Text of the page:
meghanwaterlillies

Well-Known Member
I think, honestly, it's a bit of both theological and archaeological evidence, combined with faith and the witness spiritually of how God helps me and others.

I've got to be honest with you, I'm not the best Christian. I disprove my own arguments with facts that I've already considered, and proven false. I'm a major sinner, and fall into temptation quite easily. I get overly riled up. My faith is that of a mustard seed chopped in half. But I keep going, I keep following my God, the Christian God, nd for one reason really. Because I know my God loves me. I know my God is merciful. I know my God helps me in times of need. I know that He's there with me, a sinner, every step of the way. Trust me, on a scale on a scale of 1-10 on how actively I act like Jesus, it's a four at best. Three or two is more accurate. But I know my God is patient with me. My God gives me grace upon grace. Yes, I'd say the proof I have is what fuels the fire, but it's not entirely what keeps it a passionate fire. The knowledge of my God's love for me. Trust me, I've always been skeptical. And I'm still trying to work through that. But I won't quit anytime soon, I'll tell you that. For the latter of the argument, it would, I'd say, drive me away for a bit. I wouldn't say entirely, however. A big portion of my testimony is the burning passion I have to study God's word. I'd say if such evidence were found there'd be a big period of fear, of doubt, but I wouldn't say that would stop me from getting answers. It wouldn't stop me from reading the Bible. It wouldn't stop me from standing on God's promise. Does that answer your question?
mustard seed in half; lol
wildest runs your best, your awesome.
"Easy is simple, simple is not quit easy"..
 

Animore

Active Member
Actually, the debate on this thread and elsewhere proves that jesus is not the future messiah. Once the actual messiah finishes doing all the prophecies, those actions will have proven that he is the messiah. No one can have any doubt or debate about it.
Last rebuttal, on the more of a theological side. This isn't to miraculously turn you to Christ. It's only to end the argument, so that we can go about our lives in peace.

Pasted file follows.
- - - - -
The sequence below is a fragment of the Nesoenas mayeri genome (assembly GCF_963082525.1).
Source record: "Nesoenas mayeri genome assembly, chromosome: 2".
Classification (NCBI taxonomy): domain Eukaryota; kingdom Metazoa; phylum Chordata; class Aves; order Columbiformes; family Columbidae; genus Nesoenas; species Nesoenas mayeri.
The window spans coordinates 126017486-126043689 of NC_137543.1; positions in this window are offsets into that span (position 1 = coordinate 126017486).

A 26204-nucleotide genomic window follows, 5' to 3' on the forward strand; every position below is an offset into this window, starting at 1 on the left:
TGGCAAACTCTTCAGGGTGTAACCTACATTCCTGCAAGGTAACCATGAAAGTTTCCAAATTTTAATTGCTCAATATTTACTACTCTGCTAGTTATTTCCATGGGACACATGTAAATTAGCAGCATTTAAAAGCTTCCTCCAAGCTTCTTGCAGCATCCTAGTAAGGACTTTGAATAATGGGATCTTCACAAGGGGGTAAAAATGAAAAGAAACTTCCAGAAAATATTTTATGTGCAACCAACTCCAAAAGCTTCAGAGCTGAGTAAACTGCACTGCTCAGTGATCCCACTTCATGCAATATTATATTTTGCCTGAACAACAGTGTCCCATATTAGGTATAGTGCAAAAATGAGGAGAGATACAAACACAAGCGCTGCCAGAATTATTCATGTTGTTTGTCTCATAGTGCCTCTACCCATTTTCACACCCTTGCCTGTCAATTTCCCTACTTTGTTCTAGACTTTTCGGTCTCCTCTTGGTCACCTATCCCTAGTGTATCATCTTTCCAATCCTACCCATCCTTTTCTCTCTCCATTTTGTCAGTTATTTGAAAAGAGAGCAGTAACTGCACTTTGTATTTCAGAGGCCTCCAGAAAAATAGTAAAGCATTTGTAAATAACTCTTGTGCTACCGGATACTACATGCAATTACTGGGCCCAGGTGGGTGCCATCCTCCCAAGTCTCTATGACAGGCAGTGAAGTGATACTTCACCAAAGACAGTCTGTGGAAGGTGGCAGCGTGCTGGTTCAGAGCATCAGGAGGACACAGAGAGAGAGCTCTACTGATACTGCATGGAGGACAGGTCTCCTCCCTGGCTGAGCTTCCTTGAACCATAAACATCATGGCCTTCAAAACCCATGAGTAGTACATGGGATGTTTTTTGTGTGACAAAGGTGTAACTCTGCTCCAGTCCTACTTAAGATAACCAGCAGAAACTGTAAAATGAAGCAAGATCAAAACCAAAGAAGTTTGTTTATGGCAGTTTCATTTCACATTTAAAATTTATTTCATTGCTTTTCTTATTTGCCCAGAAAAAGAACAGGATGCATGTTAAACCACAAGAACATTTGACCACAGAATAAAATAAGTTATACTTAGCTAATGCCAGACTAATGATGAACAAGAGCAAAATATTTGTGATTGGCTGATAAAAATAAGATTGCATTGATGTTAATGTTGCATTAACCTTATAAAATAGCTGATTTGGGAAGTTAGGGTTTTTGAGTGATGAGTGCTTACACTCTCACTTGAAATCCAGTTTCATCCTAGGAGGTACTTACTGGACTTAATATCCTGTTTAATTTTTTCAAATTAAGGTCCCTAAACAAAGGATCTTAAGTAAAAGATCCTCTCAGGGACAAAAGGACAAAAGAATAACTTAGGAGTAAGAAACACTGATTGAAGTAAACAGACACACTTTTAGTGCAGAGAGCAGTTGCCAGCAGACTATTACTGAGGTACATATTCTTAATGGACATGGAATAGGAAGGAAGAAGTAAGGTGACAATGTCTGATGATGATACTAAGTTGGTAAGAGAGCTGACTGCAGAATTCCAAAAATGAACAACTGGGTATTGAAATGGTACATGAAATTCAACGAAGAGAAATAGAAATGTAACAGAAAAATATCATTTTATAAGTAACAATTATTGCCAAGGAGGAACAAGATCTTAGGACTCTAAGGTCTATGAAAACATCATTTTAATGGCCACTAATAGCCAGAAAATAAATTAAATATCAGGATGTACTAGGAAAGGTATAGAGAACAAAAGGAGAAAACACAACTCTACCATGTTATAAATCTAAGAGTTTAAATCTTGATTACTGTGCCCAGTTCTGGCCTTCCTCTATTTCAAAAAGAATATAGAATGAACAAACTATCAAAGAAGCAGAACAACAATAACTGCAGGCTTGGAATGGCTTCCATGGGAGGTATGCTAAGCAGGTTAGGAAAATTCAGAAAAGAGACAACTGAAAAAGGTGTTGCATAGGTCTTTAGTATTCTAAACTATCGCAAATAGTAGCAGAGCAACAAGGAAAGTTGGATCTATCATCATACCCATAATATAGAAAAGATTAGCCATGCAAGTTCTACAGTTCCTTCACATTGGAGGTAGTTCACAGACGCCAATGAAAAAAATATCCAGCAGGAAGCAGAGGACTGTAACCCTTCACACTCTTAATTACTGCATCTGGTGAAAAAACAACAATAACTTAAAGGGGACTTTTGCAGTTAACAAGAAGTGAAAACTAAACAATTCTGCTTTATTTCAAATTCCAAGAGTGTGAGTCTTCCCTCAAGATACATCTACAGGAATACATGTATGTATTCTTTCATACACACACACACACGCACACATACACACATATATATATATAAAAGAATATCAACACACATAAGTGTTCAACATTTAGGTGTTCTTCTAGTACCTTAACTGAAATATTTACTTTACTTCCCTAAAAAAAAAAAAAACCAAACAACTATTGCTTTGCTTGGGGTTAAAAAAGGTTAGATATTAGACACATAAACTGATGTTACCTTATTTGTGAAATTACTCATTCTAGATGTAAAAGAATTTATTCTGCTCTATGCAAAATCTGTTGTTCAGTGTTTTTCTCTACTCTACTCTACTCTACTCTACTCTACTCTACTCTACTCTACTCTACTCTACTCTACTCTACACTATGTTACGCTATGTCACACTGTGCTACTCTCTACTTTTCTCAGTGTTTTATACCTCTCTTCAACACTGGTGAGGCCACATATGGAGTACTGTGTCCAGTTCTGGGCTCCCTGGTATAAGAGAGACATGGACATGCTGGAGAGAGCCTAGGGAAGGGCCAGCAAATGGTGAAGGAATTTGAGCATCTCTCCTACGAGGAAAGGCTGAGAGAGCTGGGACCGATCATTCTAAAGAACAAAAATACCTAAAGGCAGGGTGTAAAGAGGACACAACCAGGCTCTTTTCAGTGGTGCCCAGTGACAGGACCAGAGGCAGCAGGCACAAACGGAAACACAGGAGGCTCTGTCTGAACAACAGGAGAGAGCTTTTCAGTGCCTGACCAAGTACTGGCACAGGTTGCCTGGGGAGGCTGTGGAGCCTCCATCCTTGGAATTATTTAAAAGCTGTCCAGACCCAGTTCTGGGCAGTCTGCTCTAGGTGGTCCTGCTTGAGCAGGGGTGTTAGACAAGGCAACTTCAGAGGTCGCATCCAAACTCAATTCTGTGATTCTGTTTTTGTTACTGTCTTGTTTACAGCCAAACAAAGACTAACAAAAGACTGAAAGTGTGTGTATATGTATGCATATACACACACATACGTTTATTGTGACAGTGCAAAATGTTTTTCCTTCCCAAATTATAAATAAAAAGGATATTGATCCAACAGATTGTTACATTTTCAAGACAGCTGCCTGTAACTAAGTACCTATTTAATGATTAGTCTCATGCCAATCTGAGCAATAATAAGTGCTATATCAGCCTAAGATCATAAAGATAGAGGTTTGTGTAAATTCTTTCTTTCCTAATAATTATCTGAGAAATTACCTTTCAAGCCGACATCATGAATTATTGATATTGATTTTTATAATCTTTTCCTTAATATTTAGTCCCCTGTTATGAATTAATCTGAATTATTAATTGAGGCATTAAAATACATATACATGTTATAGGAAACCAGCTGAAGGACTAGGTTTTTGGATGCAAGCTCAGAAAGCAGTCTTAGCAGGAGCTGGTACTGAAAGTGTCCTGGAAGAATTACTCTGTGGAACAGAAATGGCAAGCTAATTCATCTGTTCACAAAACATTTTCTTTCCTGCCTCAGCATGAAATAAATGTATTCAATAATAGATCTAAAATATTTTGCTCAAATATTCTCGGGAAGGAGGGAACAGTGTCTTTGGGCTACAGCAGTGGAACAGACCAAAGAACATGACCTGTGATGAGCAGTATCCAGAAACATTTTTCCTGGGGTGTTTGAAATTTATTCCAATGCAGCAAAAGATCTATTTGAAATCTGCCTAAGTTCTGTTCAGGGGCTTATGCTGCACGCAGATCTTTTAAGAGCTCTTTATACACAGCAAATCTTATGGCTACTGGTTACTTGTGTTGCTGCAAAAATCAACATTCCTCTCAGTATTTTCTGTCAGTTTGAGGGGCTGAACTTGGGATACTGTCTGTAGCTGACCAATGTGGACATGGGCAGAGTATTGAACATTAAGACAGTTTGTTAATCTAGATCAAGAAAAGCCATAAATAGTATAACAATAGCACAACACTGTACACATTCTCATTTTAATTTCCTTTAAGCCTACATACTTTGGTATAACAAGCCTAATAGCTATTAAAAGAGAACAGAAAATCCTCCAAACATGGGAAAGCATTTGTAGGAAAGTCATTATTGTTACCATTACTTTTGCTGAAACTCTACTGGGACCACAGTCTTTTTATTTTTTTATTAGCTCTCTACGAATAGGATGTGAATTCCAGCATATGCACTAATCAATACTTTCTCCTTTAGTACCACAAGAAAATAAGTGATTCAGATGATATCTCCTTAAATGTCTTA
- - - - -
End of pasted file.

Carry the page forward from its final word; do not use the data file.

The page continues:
What you call "proof" is only your idea. You say I'm taking it out of context when you and Tumah are using YOUR context of the scripture. If you would remove this scripture, then you remove half of the prophecies (regardless of the ones that could be taken out of context.) Obviously, you believe in the prophecies. The prophecies that Jesus fulfilled quite specifically, stated throughout the Old Testament books. You search for the coming Messiah, when He's right in front of your faces.

God bless. Thanks for the building of faith in Christ.
 

Evangelicalhumanist

"Truth" isn't a thing...
Premium Member
It seems you're blind. The scripture is my historical proof, but just for you, I'll add more. I'll get back to you.
My own view is a little removed from yours, NOTW. First of all, "scripture" describes an immense amount of writing (which is all "scripture" means, anyway). Second, there's a huge amount of this scripture that is so ambiguous that it can be understood in all sorts of ways by all sorts of people. Third, all of the scripture of the New Testament was written considerably after the life and death of Jesus, and almost exclusively NOT by eye-witnesses to the events they purport to describe. The first NT scripture, after all, was written by Paul/Saul, who never met Jesus, and who frankly didn't care at all about most of the stuff the Gospels speak of! And the Gospels themselves were written even later, by people who knew even less about Jesus. (I am assuming, by the way, that there was an actual Jesus, possibly of Nazareth, or of Bethlehem, almost certainly not of both!).

But the biggest point about "scripture" is this: it is understood to be "revelation" (small "r"), or the revealed "Word" of an omniscient deity. Now, it should be perfectly plain and obvious to anyone that an omnipotent deity Who could reveal "truth" to one or a few people (Noah, Abraham, Moses, a cranky batch of prophets, Paul, and so forth) could just as easily reveal it to every single soul in the universe. And what makes this an important point is simply this: the scripture you speak of, this "revelation," is such an awful way to achieve the same understanding in all people that just in Christianity alone it has resulted in some 38,000 sects! And far too often led to religious conflict among Christians (let alone other religions), and the torture and murder of those who don't happen to read that very same scripture in quite the same way as somebody else does.

An omniscient God who does not know that "pass-it-on," especially of highly ambiguous text, is guaranteed to garble any message can hardly be really omniscient. In fact, such a deity, after so long an experiment and so consistently poor results, must be really quite stupid!